In this April 27, 2019, file photo, Rep. Jared Golden, a Democrat from Maine's 2nd District, speaks in Bath. Credit: David Sharp / AP

WASHINGTON — U.S. Rep. Jared Golden of Maine is one of a small number of Democratic holdouts on President Joe Biden’s $1.85 trillion spending package with his party on the verge of advancing it alongside a bipartisan $1 trillion infrastructure bill, saying he will not back the larger bill without a full fiscal analysis.

The House scrapped votes late Thursday but will be back at it early Friday, and White House officials worked the phones to lock in support for the president’s proposal. After months of negotiations, House passage of the big bill would be a crucial step, sending to the Senate Biden’s ambitious effort to expand health care, child care and other social services for countless Americans and deliver the nation’s biggest investment yet to fight climate change. It is expected to face more changes in the upper chamber before returning to the House.

Alongside the slimmer roads-bridges-and-broadband package, it adds up to Biden’s answer to his campaign promise to rebuild the country from the COVID-19 crisis and confront a changing economy. But the House vote set for Friday is not the final step.

House Speaker Nancy Pelosi, D-California, worked furiously into the night at the Capitol Thursday and kept the House late to shore up votes. It was another politically messy day like many before being blamed for the Democrats’ dismal showing in this week’s elections. On and off Capitol Hill, party leaders declared it’s time for Congress to deliver on Biden’s agenda.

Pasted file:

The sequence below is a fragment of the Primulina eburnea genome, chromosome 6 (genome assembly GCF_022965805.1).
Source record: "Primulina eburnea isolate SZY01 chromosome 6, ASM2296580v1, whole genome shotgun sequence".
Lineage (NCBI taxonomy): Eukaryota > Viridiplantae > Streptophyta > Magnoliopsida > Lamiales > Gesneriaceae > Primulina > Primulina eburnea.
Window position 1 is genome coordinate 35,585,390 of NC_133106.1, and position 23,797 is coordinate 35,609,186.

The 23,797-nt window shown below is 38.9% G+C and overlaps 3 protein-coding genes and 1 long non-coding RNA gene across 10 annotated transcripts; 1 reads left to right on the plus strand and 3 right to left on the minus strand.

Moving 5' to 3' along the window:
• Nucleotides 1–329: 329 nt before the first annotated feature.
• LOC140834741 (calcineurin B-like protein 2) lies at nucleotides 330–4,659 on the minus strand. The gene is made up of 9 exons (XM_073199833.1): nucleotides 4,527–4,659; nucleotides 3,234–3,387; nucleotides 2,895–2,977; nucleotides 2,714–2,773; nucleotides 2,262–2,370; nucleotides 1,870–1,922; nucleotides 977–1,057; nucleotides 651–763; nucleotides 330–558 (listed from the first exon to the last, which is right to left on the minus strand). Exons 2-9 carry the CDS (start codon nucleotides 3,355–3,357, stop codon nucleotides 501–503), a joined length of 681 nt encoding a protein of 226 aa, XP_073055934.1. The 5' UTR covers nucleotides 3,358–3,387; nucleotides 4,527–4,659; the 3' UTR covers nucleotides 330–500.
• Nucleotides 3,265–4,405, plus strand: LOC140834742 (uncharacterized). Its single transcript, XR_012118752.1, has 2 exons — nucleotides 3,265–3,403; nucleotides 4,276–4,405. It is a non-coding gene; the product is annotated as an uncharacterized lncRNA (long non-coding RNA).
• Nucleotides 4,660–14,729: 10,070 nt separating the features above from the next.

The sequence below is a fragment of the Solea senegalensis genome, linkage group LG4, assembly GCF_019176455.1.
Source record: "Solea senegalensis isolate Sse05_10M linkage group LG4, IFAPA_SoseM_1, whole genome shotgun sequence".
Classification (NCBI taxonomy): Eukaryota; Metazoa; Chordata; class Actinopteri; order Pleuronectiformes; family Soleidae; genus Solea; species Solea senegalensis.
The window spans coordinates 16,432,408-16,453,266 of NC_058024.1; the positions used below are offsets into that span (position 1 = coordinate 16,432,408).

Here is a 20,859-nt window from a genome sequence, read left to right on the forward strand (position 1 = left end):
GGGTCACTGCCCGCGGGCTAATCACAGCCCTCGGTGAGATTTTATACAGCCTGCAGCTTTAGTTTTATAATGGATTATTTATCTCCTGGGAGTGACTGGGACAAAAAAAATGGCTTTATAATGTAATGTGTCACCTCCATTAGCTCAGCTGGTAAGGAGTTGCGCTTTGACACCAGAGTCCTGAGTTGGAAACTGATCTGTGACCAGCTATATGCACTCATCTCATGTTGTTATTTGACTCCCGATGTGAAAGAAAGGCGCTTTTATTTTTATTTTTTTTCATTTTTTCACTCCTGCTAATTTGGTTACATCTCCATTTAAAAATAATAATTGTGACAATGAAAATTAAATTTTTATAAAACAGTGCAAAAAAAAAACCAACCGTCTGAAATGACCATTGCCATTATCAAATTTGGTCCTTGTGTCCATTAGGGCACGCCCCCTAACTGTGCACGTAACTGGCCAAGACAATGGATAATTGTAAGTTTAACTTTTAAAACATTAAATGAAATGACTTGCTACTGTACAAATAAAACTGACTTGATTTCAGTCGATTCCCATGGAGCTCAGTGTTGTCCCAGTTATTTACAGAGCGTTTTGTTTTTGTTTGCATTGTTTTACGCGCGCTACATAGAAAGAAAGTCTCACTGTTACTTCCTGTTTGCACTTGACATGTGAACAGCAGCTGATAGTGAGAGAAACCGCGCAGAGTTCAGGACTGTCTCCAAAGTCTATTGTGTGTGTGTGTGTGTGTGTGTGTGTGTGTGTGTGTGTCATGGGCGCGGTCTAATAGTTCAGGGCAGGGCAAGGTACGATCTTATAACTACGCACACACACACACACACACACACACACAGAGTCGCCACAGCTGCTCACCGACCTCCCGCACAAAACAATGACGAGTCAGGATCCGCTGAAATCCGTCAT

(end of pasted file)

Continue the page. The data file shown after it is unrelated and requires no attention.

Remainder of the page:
“We’re going to pass both bills,” Pelosi insisted at a midday press briefing.

Her strategy now seems focused on passing the most robust bill possible in her chamber and then leaving the Senate to adjust or strip out the portions its members won’t agree to. The House Rules Committee processed final revisions including to a state-and-local tax deduction in a brief meeting late Thursday in preparation for floor votes.

Half the size of Biden’s initial $3.5 trillion package, the now sprawling 2,135-page bill has won over most of the progressive Democratic lawmakers, though it is smaller than they wanted. But the chamber’s more centrist and fiscally conservative Democrats, including Golden, a sophomore congressman from Maine’s 2nd District, continued to mount objections.

Golden has urged Pelosi to pass the bipartisan bill ahead of the larger package, while progressives balked at. He and other centrist Democrats want a full budgetary assessment before they vote, which will not happen if the vote comes Friday. Without it, Golden will vote against the package, he told reporters outside Pelosi’s office on Friday. She can only lose three Democratic votes and is not expected to bring the measure to the floor if it will not pass.

A new White House assessment Thursday said revenue from the taxes on corporations and the wealthy and other changes are estimated to bring in $2.1 trillion over 10 years, according to a summary obtained by The Associated Press. Pelosi noted a similar assessment Thursday by the bipartisan Joint Committee on Taxation. But another model from the Wharton School at the University of Pennsylvania suggested a shortfall in revenue for covering the cost.